Soon, these “old-school” folks will be gone, and while we will lose their “literalism” and “legalism”, we will also lose their invaluable questions. But we will lose more than that. We will also lose their love of scripture, their unhesitating generosity, their commitment to truth, and their faith. When I have lost my most irritating interlocutor, who will drive a dozen hungry neighborhood kids to church twice a week in a wood-paneled van? When inane scripture wars finally end, who will take potato salad and casseroles to the bereaved, and the Lord’s Supper to the shut-ins? When they are gone, these will be the troubling questions posed to us, their final subversive inquisition. Once again, they will have unmasked us, and rightly so.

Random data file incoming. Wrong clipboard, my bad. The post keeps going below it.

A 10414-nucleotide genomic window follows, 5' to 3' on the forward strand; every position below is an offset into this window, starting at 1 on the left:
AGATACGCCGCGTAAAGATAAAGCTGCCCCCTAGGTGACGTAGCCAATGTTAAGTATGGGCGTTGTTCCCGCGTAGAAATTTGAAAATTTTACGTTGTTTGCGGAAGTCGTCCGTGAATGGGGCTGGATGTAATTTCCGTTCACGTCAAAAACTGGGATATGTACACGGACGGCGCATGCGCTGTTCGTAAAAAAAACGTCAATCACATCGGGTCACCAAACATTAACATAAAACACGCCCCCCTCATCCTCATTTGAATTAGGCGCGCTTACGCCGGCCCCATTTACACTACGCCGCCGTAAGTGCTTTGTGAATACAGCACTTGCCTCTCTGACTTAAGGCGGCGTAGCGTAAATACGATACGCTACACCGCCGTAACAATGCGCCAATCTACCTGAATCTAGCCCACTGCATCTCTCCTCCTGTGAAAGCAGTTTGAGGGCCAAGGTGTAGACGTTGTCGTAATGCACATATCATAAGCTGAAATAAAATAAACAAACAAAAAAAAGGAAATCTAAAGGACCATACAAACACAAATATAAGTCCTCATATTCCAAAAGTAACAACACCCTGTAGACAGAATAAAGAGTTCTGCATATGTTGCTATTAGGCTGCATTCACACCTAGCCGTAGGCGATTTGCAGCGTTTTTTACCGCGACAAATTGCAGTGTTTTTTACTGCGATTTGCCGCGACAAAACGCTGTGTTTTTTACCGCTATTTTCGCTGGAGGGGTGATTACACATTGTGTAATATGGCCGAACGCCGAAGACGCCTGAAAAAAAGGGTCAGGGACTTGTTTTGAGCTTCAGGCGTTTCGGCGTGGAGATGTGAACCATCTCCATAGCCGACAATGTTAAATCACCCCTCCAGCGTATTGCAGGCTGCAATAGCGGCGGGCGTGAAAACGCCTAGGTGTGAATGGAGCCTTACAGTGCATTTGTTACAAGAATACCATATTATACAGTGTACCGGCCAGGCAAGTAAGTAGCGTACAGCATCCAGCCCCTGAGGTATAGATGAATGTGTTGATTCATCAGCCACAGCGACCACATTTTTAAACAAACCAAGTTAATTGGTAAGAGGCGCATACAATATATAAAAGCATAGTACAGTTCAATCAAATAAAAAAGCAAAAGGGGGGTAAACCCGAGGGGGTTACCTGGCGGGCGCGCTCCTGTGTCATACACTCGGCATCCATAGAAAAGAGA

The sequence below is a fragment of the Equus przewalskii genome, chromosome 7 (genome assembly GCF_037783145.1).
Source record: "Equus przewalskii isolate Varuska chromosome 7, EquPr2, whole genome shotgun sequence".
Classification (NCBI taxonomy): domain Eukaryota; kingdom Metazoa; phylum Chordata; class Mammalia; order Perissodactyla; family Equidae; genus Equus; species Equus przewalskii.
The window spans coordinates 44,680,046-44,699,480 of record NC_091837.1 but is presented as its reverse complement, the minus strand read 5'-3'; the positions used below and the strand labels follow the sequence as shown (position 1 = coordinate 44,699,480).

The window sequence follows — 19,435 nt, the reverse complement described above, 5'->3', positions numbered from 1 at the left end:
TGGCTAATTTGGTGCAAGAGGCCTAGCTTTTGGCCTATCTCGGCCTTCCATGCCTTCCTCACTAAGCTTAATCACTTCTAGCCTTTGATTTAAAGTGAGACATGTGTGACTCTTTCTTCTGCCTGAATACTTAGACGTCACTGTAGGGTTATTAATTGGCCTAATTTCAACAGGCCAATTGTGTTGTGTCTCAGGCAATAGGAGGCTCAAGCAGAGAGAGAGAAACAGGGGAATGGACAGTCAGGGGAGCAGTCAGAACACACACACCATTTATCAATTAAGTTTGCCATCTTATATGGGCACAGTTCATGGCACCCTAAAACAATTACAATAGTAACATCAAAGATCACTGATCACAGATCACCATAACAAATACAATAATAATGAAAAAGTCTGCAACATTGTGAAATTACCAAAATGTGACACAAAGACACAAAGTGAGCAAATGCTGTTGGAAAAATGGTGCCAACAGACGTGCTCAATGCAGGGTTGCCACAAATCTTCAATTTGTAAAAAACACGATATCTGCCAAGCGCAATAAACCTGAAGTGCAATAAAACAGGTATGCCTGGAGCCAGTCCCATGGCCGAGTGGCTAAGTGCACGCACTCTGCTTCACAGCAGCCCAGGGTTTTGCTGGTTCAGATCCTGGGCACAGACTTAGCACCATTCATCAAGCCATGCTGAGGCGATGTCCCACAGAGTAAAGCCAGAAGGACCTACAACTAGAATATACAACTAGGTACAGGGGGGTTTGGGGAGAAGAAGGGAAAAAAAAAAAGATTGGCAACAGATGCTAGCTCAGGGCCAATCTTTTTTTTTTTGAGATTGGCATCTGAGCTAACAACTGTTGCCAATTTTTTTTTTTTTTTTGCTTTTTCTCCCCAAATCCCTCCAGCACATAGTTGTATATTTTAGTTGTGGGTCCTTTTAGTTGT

I encourage you, then, to cherish these questions, questions that catch us off guard, and do not dismiss them simply because they are based on conservative assumptions you’ve left behind. For perhaps it is not their limitations that are being revealed, but yours.

Matt Hale is a third year Theology M.A. student and preacher at Cottonwood Church of Christ in Cottonwood, TX.

New Article by Dr. Mindi Thompson

by   |  03.27.14  |  Learning, Uncategorized

Continuing Education for Faculty